Douglas B. Green is a music historian and performer. As Ranger Doug (the Idol of America Youth), he founded Riders in The Sky, the premier western music group of the modern era
These two books explore the Western film genre, which is almost as old as the movie medium itself. In Cowboy, George-Warren (How the West Was Worn) offers a loving, well-illustrated tribute to the Western and its lore, from dime novels to Stetson hats. As the author points out, the connection between the Hollywood Western and reality was often a bit tenuous. Cowgirls, singing cowboys, and matinee idols (including unlikely figures like Cagney and Bogart) may have ruled the box office, but directors like John Ford, Howard Hawks, and Anthony Mann brought mythmaking, spectacle, and hard-edged realism to the genre. Westerns peaked in popularity in the 1950s and 1960s and have rarely appeared since on television or at the multiplex. Cowboy certainly doesn't break any new ground, but George-Warren provides a glimpse of what we have lost, and public library patrons are likely to enjoy the nostalgic text and pictures. Music historian Green, also a member of Western swing group Riders in the Sky, resurrects a nearly forgotten era in his thorough history of the singing cowboy. Singing cowboys were numerous, but only a few, notably Gene Autry, Roy Rogers, and Tex Ritter, achieved lasting success. However, as the author notes, even after Hollywood lost interest, singing cowboys influenced country music and regional television. Singing cowboys have enjoyed a modest revival on stage and records in recent years, though it seems the tradition in Hollywood has ridden into the sunset permanently. Cowboy is recommended for all public libraries, while Singing should find a place in large country music and film collections.-Stephen Rees, Levittown Regional Lib., PA Copyright 2002 Cahners Business Information.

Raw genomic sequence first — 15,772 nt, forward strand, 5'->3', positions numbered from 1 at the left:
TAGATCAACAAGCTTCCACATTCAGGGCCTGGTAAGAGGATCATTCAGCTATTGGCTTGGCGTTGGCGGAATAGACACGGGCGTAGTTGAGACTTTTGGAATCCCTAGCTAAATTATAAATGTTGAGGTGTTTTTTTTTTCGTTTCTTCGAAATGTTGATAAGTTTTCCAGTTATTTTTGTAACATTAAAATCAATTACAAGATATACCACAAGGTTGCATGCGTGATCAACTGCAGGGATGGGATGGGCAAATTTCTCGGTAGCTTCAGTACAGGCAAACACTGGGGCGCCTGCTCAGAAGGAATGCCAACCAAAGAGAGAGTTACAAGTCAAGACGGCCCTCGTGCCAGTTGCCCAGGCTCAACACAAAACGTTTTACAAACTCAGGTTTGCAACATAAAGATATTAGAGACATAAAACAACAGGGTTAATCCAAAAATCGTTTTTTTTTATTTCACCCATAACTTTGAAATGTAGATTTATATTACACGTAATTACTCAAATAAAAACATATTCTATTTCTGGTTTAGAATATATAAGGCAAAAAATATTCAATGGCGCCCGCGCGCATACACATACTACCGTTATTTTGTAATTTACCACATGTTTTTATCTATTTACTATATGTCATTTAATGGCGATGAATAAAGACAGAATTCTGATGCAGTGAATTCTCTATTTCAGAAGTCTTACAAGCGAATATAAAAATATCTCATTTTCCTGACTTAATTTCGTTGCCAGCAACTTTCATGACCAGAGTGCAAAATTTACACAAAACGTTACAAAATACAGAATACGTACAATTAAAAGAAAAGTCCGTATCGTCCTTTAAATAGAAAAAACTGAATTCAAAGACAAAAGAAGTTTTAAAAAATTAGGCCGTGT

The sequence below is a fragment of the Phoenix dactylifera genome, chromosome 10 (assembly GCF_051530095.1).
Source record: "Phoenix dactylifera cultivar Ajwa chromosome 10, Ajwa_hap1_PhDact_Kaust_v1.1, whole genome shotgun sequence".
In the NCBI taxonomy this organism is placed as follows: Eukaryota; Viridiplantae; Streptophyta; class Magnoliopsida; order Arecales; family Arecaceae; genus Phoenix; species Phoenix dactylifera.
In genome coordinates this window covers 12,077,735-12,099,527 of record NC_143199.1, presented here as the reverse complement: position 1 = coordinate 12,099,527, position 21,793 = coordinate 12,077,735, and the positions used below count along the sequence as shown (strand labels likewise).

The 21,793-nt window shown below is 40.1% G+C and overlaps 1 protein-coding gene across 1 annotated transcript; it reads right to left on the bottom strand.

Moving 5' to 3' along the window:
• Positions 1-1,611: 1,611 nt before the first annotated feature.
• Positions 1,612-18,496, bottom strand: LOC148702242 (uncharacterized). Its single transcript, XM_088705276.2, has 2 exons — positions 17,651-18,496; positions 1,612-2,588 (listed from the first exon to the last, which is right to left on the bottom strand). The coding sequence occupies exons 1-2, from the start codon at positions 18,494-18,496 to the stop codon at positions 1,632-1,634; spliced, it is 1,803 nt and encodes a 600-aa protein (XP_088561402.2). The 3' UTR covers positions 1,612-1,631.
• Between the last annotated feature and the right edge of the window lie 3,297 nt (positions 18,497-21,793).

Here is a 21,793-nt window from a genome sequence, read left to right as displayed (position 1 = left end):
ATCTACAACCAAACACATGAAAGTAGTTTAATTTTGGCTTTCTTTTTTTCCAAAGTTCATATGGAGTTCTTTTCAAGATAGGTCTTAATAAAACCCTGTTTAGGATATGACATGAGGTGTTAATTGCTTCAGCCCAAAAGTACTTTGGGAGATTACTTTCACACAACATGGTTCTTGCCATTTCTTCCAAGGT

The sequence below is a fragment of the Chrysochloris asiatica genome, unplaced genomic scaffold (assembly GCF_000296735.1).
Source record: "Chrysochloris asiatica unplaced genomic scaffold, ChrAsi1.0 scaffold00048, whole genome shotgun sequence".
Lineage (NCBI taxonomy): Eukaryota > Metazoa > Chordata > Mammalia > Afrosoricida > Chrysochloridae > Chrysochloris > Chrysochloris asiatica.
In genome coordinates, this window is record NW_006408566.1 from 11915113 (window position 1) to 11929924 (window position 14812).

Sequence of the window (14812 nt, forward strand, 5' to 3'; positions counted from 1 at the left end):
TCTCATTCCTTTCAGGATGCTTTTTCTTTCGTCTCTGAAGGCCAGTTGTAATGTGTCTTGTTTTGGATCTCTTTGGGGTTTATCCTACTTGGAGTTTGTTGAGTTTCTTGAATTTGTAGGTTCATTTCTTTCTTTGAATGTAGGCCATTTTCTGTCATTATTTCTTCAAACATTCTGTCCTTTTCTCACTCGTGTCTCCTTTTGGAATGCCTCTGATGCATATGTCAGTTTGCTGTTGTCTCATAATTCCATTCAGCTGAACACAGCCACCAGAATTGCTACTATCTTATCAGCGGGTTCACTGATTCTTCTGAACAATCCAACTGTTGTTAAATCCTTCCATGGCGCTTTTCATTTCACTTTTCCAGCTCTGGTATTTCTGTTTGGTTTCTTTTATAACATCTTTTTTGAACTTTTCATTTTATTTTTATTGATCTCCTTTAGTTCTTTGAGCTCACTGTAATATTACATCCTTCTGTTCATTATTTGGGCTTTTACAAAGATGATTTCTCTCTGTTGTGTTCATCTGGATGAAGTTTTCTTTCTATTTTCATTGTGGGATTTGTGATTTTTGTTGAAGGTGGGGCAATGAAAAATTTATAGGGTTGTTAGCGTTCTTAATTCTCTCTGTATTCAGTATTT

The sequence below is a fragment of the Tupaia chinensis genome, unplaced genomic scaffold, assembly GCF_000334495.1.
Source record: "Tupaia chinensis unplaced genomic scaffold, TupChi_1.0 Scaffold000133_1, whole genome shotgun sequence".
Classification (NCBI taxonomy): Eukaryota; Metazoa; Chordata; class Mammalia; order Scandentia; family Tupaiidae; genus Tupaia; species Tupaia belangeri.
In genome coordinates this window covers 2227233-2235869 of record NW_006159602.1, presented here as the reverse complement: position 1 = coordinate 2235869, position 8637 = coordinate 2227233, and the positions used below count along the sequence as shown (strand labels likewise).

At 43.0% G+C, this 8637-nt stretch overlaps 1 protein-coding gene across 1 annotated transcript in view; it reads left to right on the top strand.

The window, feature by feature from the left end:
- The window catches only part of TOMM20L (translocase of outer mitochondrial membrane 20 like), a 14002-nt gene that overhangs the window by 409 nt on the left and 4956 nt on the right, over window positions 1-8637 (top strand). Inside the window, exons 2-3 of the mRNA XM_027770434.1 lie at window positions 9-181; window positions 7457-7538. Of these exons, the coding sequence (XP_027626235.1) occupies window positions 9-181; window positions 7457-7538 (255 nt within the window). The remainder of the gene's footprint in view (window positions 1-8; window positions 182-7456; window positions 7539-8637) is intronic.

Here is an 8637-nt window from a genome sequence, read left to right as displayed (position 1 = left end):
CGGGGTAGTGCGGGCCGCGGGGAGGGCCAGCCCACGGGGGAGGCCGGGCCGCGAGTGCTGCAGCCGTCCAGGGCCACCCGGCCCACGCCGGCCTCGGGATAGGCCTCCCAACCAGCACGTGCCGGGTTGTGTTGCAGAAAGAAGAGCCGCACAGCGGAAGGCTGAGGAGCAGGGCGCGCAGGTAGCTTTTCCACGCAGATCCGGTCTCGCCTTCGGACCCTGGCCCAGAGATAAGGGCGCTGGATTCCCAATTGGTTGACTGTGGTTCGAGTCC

A lively account of the singing cowboy as both a show-business
phenomenon and an icon of American popular culture.
--Los Angeles Times Book Review
Green is a country music scholar who along the way became Ranger Doug of the group Riders In The Sky--stars of stage, radio, TV and lately of the Toy Story movies. He displays his writer side here with a thorough and entertaining study of the singing cowboy.
--Chet Flippo, CMT.com